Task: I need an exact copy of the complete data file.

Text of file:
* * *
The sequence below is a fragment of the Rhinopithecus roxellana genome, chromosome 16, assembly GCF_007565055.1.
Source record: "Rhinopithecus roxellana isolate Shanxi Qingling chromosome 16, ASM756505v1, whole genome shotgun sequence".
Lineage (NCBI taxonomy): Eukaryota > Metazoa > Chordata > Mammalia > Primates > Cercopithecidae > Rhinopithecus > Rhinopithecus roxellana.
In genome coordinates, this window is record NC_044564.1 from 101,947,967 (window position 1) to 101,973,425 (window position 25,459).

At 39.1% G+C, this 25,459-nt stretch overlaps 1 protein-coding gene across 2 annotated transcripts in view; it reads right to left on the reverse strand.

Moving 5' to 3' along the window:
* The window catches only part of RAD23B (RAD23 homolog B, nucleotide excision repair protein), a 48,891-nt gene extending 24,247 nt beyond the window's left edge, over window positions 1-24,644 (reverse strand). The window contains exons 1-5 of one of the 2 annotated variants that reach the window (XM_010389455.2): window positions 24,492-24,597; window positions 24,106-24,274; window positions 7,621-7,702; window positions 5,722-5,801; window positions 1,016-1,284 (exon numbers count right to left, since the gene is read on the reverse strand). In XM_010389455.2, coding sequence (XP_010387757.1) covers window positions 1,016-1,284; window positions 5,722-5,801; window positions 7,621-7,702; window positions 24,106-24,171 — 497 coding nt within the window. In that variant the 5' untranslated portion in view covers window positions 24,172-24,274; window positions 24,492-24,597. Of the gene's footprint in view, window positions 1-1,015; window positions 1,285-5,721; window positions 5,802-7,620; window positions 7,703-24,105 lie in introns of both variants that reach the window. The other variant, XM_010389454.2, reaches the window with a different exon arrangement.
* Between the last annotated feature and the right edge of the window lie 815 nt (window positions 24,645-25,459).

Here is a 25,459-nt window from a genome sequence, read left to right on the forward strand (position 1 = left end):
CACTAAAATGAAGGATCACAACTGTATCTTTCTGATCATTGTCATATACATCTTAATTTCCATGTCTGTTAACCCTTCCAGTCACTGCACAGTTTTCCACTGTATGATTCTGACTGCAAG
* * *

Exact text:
The sequence below is a fragment of the Rhinopithecus roxellana genome, chromosome 16, assembly GCF_007565055.1.
Source record: "Rhinopithecus roxellana isolate Shanxi Qingling chromosome 16, ASM756505v1, whole genome shotgun sequence".
Lineage (NCBI taxonomy): Eukaryota > Metazoa > Chordata > Mammalia > Primates > Cercopithecidae > Rhinopithecus > Rhinopithecus roxellana.
In genome coordinates, this window is record NC_044564.1 from 101,947,967 (window position 1) to 101,973,425 (window position 25,459).

At 39.1% G+C, this 25,459-nt stretch overlaps 1 protein-coding gene across 2 annotated transcripts in view; it reads right to left on the reverse strand.

Moving 5' to 3' along the window:
* The window catches only part of RAD23B (RAD23 homolog B, nucleotide excision repair protein), a 48,891-nt gene extending 24,247 nt beyond the window's left edge, over window positions 1-24,644 (reverse strand). The window contains exons 1-5 of one of the 2 annotated variants that reach the window (XM_010389455.2): window positions 24,492-24,597; window positions 24,106-24,274; window positions 7,621-7,702; window positions 5,722-5,801; window positions 1,016-1,284 (exon numbers count right to left, since the gene is read on the reverse strand). In XM_010389455.2, coding sequence (XP_010387757.1) covers window positions 1,016-1,284; window positions 5,722-5,801; window positions 7,621-7,702; window positions 24,106-24,171 — 497 coding nt within the window. In that variant the 5' untranslated portion in view covers window positions 24,172-24,274; window positions 24,492-24,597. Of the gene's footprint in view, window positions 1-1,015; window positions 1,285-5,721; window positions 5,802-7,620; window positions 7,703-24,105 lie in introns of both variants that reach the window. The other variant, XM_010389454.2, reaches the window with a different exon arrangement.
* Between the last annotated feature and the right edge of the window lie 815 nt (window positions 24,645-25,459).

Here is a 25,459-nt window from a genome sequence, read left to right on the forward strand (position 1 = left end):
CACTAAAATGAAGGATCACAACTGTATCTTTCTGATCATTGTCATATACATCTTAATTTCCATGTCTGTTAACCCTTCCAGTCACTGCACAGTTTTCCACTGTATGATTCTGACTGCAAG